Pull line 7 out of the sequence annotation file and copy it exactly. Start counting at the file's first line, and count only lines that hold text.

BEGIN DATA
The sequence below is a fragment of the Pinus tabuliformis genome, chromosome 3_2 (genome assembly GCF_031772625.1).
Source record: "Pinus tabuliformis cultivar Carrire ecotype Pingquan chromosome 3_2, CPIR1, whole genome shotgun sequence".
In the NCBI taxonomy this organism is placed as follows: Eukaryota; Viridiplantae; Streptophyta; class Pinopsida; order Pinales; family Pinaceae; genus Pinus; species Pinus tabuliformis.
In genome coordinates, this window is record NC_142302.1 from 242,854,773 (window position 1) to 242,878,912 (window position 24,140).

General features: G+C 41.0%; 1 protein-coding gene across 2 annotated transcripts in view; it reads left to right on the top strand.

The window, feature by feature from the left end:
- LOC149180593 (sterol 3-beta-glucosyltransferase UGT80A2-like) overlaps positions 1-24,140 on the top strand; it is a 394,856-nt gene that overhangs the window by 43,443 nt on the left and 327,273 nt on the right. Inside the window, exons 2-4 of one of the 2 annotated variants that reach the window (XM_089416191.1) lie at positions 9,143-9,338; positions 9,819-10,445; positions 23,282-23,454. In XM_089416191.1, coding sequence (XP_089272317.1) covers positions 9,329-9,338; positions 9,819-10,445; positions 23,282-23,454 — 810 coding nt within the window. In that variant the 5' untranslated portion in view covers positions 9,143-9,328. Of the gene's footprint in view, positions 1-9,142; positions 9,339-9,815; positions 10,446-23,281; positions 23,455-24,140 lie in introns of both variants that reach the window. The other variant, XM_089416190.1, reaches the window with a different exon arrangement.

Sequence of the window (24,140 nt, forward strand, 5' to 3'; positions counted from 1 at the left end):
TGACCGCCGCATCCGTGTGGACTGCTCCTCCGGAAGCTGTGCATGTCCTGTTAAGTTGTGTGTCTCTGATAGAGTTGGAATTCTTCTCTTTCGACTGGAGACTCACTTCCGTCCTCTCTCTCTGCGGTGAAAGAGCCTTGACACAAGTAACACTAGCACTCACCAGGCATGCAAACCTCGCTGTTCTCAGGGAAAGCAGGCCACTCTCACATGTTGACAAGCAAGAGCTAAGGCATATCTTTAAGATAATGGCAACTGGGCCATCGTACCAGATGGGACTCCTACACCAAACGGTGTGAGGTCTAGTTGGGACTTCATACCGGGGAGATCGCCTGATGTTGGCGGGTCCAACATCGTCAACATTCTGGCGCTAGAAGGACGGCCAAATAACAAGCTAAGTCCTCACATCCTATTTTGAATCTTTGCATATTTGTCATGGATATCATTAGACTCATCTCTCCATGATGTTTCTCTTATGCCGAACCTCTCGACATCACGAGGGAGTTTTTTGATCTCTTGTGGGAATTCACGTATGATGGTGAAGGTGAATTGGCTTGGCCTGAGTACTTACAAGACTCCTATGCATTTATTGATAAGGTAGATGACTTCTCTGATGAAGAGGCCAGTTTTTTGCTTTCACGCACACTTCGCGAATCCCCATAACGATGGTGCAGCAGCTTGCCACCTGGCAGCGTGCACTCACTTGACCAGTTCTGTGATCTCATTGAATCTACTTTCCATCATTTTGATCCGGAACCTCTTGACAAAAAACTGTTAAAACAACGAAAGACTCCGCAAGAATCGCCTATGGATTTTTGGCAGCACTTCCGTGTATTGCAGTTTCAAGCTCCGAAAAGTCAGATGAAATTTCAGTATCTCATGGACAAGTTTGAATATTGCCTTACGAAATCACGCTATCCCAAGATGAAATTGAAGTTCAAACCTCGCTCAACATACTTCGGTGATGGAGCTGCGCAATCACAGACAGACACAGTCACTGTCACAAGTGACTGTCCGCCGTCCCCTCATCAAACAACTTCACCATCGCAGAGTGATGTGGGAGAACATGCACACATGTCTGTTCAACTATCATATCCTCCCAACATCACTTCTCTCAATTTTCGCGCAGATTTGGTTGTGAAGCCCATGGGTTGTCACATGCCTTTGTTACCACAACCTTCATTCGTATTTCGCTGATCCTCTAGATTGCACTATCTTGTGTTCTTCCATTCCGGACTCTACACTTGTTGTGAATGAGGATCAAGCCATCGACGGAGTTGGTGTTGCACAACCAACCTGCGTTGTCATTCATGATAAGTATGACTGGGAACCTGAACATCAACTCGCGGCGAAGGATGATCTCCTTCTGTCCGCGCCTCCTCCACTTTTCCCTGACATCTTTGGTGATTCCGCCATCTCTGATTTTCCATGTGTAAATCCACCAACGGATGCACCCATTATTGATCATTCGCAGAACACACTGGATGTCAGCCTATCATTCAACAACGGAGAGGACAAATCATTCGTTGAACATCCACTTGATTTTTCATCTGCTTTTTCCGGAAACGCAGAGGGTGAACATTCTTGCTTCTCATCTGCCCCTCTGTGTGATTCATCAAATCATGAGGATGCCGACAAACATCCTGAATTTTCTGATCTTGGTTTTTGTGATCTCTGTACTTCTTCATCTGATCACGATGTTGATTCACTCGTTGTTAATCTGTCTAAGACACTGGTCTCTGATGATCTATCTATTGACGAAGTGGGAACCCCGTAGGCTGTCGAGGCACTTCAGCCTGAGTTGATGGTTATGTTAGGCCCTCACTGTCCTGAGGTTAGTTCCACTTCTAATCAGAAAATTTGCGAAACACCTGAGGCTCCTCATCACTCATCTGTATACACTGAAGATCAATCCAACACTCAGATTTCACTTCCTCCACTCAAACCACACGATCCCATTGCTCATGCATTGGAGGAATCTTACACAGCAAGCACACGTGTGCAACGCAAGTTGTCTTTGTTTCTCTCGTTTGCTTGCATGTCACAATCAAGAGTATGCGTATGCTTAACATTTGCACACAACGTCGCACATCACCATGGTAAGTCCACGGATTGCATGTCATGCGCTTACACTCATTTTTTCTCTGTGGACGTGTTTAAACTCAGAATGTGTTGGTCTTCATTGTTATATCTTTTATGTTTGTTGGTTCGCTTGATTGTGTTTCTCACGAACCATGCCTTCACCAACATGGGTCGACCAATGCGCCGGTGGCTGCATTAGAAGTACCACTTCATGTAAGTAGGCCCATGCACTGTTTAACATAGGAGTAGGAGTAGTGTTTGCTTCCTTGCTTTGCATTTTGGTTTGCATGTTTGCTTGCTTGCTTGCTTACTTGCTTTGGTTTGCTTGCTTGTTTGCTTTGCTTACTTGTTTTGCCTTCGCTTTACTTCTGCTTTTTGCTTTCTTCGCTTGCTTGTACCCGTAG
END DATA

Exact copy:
- LOC149180593 (sterol 3-beta-glucosyltransferase UGT80A2-like) overlaps positions 1-24,140 on the top strand; it is a 394,856-nt gene that overhangs the window by 43,443 nt on the left and 327,273 nt on the right. Inside the window, exons 2-4 of one of the 2 annotated variants that reach the window (XM_089416191.1) lie at positions 9,143-9,338; positions 9,819-10,445; positions 23,282-23,454. In XM_089416191.1, coding sequence (XP_089272317.1) covers positions 9,329-9,338; positions 9,819-10,445; positions 23,282-23,454 — 810 coding nt within the window. In that variant the 5' untranslated portion in view covers positions 9,143-9,328. Of the gene's footprint in view, positions 1-9,142; positions 9,339-9,815; positions 10,446-23,281; positions 23,455-24,140 lie in introns of both variants that reach the window. The other variant, XM_089416190.1, reaches the window with a different exon arrangement.